The traditional small molecule generics business is generally characterised by low margins as price competition amongst multiple suppliers creates a downward price spiral. The question is will biosimilars be subject to the same type of price competition? The biosimilar market is heating up. This month Teva has entered into a US and Canada commercialisation arrangement with South Korea's Celltrion. Teva has paid $160m upfront with $60m refundable or creditable (presumably if registration fails) for rituximab (Rituxan) and trastuzumab (Herceptin), both in late phase III development. The market in North America for these two products is $6.5bn. These two biosimilars were originally licensed by Hospira but when Pfizer acquired Hospira it terminated the agreement. So what will be Teva's price strategy? Pfizer has announced that it will sell its biosimilar infliximab, also from Celltrion, in the US at a wholesale purchase price 15% below J&J's Remicade. This is typical of the discount level offered by the first generic entering the market. In practice the price is likely to be much lower as J&J is said to offer discounts of around 30%. Even so, based on this information and the experience in Europe there is unlikely to be the cut throat price reductions of over 90% seen with small molecule generics. One reason is the manufacturing cost per pack of biological products is high but more importantly the number of competitors is likely to be one or two, at least in the medium term, not several. For example in Europe both Pfizer (Hospira) in 2009 and Mundipharma in 2014 have rights to Celltrion's infliximab. Hopefully the biosimilar companies will not engage in non-exclusive deals with multiple distributors that creates the environment for a downward price spiral.
Even without non-exclusive deals from one supplier, there is the additional competitive risk of new biosimilar entrants, such as Sandoz, etcetera. For example Samsung Bioepis also based in South Korea, signed a deal with Merck & Co in 2013 for a range of biosimilars including infliximab, trastuzumab and etanercept (Amgen's Enbrel with $5.4bn sales). The FDA accepted the Biologics Licence Application for infliximab in May and etanercept has been approved in Canada. Another example is DM Bio, a joint venture between Dong A of South Korea and Meiji Seika of Japan who this month signed a deal with Gedeon Richter for a biosimilar of trastuzumab.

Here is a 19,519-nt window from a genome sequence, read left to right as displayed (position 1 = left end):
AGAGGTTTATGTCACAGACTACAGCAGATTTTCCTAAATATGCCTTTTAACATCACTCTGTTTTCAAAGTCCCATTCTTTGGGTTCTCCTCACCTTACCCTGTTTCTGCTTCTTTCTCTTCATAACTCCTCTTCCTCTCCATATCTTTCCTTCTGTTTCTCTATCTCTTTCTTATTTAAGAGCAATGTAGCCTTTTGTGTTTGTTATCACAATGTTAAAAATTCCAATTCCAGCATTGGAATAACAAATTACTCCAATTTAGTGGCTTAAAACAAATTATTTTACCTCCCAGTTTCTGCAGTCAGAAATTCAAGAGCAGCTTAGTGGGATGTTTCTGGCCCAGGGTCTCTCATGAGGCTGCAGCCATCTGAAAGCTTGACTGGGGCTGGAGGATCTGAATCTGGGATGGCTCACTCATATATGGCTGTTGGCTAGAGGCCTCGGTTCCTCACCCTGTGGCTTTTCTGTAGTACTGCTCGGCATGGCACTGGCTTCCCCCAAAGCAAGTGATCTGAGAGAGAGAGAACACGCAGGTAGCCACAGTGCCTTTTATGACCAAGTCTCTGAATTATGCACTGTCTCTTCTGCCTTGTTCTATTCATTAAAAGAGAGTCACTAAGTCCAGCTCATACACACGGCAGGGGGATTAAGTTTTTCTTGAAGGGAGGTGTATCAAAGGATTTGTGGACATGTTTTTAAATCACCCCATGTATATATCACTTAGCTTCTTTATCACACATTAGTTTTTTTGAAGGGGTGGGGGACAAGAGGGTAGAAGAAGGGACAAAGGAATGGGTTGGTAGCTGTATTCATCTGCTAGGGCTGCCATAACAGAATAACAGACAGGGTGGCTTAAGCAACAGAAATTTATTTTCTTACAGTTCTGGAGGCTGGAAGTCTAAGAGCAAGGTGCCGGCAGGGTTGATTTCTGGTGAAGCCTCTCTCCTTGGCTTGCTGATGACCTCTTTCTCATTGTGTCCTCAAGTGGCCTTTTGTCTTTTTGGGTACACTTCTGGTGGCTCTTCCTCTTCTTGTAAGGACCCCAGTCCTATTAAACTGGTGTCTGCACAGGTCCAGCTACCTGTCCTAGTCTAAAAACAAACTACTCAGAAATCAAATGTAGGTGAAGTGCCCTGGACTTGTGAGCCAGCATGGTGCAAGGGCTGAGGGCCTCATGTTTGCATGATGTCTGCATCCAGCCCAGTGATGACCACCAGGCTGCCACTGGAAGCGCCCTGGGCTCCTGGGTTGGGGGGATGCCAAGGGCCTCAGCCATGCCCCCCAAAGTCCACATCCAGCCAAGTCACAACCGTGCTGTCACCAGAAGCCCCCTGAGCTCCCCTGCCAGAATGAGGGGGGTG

With biosimilars price is not everything, marketing is just as important. Many doctors remain sceptical that the biosimilar has the same clinical effect as the original product and so uptake has been patchy and varies significantly country by country. The Amgen Annual 2015 report says “We expect the adverse impact of biosimilars to be more like branded biologics than generic small molecules. We expect patients, providers and payers to place a high value on the reputation, reliability and safety of biosimilars”.
M&A and Licensing – One and One is Two
There were two acquisitions in the month, Astellas's acquisition of Ganymed and Allergan's acquisition of Motus. One interesting aspect about these deals is the different approach adopted by the acquirers. Astellas has structured its deal almost like a licence with one third of the consideration ($462m) upfront and the remainder in “further contingent milestones” (milestones and possibly royalties) as the product is in phase IIb. The approach by Actavis for a product in phase II that was about to enter phase IIb in October 2014 was not to acquire the company but instead take an exclusive option, costing $40m, to acquire the company for $200m plus an undisclosed launch payment following the completion of Phase 2b. In this scenario Actavis (Allergan) put at risk less than 17% of the total consideration rather than the 33% Astellas has paid. The licence deal obtained by Summit from Sarepta for a phase II product had an even lower upfront, 7% of the total consideration. Of course the decision whether to acquire, take an option or license is usually the prerogative of the seller not the buyer.